My Latest Snag: The Box Spring Cover.
The following ranks highly among the “random, very weird, possibly too eccentric things I like” category: a box spring cover. As you know, I take disproportionate pride in my bed. I mean, I spend half my life in it, and it’s maybe the one part of our entire petite apartment that is truly mine (well, and Mr. Magpie’s — but it is not a space where you’ll often find mini’s Little People, or crumbs from mini’s snacks, or a bottle cap. We usually keep it tidy and taut, just for us.) A reader not long ago wrote something along the lines of: “Life is not all about ironed sheets.” She meant it in a friendly context, i.e., “I enjoy your more serious writing — or its balance with the more frivolous,” but I saw in it a glimpse of what I must look like to many of you: a thoughtful, empathic woman, but one who is occasionally overfussy about unimportant things. I wrote earlier this week that, at the age of twelve, I “hadn’t the faintest idea where the stress accents belonged in the day-to-day living of my life,” and the reader’s comment made me wonder whether I still grapple with — to pursue the musical analogy — the articulation of notes. And so the comment yielded more self-reflection than it intended to warrant, but I landed not far from where I started in the sense that: yes, ironed sheets matter to me. My bed matters to me. Maybe more than it should — or maybe not. Mr. Magpie has a funny quirk when evaluating a new restaurant: if the bathrooms are filthy, he’s generally turned off. “If they can’t get the easy stuff right — keeping a small bathroom tidy — what’s going on where you can’t see, in the kitchen and larder?” It’s enough to make our stomachs turn. The same principle applies elsewhere. If I can’t get the small stuff right, the big stuff feels all out of wack, too.
And so you may or may not scoff at my latest obsession: a box spring cover. It had always lightly bothered me that when my bed was made, you could see, at the very head, where the duvet was folded back, a little bit of the unattractive box spring at the base. It wasn’t a big deal and I let it fall out of my mind. But I was thrilled to find a solution. I have no idea how or where I came across this, but it really does lend a more finished look to our bedroom. The bed now looks like an inviting, frosted seven layer cake and I can’t wait to crawl into it, my frivolity bedamned.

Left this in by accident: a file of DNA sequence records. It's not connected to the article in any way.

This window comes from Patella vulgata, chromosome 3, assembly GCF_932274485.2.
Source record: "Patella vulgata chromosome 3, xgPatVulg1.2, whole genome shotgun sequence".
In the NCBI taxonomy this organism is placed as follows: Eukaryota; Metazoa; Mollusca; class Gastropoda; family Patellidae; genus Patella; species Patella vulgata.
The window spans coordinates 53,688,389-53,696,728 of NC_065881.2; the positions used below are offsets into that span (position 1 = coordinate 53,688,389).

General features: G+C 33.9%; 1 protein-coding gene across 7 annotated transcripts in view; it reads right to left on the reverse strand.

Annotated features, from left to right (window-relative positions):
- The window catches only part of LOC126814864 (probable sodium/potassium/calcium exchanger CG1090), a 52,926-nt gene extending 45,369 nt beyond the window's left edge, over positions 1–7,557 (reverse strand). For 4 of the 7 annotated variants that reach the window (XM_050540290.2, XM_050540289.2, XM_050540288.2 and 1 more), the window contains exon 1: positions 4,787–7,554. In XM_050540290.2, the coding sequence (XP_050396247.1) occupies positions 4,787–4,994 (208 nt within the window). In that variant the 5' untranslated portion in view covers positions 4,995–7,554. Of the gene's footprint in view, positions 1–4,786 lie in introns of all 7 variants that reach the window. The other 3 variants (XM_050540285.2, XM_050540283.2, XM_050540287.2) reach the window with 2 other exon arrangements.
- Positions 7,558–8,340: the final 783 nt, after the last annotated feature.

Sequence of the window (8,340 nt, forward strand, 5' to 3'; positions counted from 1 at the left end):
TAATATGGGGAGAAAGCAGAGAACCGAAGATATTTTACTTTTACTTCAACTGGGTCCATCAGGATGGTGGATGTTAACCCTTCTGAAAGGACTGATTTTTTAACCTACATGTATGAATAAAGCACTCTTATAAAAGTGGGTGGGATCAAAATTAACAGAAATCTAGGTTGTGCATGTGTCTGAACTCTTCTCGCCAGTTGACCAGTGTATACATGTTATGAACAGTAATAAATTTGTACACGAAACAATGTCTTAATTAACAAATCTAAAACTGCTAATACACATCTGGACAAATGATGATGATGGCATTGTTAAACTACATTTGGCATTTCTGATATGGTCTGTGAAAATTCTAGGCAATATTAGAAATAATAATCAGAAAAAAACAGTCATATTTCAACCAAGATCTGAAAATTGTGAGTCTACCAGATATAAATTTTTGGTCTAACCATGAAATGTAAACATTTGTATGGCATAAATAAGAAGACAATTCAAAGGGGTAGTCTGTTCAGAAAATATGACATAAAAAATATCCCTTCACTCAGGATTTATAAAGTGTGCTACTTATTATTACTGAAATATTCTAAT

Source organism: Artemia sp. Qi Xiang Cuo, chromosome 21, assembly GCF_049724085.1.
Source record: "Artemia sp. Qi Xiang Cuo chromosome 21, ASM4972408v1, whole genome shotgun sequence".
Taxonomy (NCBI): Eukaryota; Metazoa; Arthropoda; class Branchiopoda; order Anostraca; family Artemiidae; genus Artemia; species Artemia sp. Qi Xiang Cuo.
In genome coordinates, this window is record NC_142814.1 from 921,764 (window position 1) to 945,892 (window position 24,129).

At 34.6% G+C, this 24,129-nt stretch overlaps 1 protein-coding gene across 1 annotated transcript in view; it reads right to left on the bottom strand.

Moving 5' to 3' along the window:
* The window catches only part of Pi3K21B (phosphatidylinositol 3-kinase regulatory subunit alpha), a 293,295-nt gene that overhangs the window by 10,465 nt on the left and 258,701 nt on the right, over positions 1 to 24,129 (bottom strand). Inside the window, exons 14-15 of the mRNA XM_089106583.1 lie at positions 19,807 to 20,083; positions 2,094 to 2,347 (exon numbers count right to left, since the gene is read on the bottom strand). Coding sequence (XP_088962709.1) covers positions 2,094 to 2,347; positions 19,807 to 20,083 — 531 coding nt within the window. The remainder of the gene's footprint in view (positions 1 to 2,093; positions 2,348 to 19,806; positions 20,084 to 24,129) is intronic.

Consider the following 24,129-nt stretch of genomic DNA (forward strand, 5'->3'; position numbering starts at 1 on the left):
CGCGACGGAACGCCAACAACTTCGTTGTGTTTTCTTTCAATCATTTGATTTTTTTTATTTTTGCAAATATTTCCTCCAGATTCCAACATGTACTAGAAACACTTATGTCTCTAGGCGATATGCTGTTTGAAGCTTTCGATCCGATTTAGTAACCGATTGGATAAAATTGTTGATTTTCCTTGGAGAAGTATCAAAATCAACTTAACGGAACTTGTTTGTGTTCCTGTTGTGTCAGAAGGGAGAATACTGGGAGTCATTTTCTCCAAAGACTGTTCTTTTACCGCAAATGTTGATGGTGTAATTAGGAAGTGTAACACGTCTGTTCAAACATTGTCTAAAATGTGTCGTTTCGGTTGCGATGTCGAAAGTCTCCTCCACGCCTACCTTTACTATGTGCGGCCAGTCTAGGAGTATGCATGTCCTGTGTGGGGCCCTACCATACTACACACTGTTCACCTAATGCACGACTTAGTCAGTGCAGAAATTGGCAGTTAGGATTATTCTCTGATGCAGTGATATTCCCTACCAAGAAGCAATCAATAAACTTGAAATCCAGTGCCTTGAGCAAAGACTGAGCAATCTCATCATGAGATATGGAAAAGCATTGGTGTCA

You’re Sooooo Popular: Pearl Earrings.
The most popular items on the blog this week:
+This dress is ready for a party. (Also: major Saloni vibes for less.)
+Fun and inexpensive Halloween decor. (<<Mini loved when we surprised her with these all over our dining room last year!)
What do you sing to your babies at night? What did your parents sing to you?
My father often — rather curiously — sang me Johnny Cash’s “Ghost Riders in the Sky” at bedtime. I think about that strange choice often. I am confident he sang it simply because he liked it, and nothing more — but there was a rousing narrative and strong visual imagery and I’ve internalized it all and tied it back to my father in many complex ways.
And so I don’t think I’m being overprecious in saying that I often find myself musing over the two lullabies I sing to my children close to every night: “When You Wish Upon a Star” from Pinocchio and “Edelweiss” from The Sound of Music.
I am not convinced I agree with the ethic behind “When You Wish Upon a Star,” as I tend to subscribe more to the Edison quote:
“Opportunity is missed by most people because it is dressed in overalls and looks like work.”
In short: wishing is not enough. Wishing won’t get you where you need to go. Good things don’t happen to good people without good effort. And I think I’d rather instill in my children the notion that they should never grow a wishbone where a tailbone ought to be.
At the same time: they are children. I wish for them unbridled ambition and outsized dreams. One of the most beautiful gifts my parents gave me was the latitude to explore, to tinker, to pursue my interests without judgment. “You want to write? Great! Let’s sign you up for a writing class.” “You want to design clothes? Fantastic. Let’s buy you a sewing machine.” They were endlessly supportive, especially of our artistic ambitions.
And so I return to the song, whose lyrics and melody leave me inexplicably farklempt more often than not despite the frequency with which I sing it, and I think: “Maybe this is OK. Maybe it’s best to send them out into the world starry-eyed and wishful.”
What do you think?
Post-Scripts: My Next Thriller.
+Probably my next thriller read pick.
+Our new kitchen has enough space for one of these and mini would die over it. She loves cooking — probably because of how much time Mr. Magpie and I invested in it.
+Aflare, electric — musings on writing to you.
+Another really good sweatshirt from RM.
+Love the cinched waist of this blazer.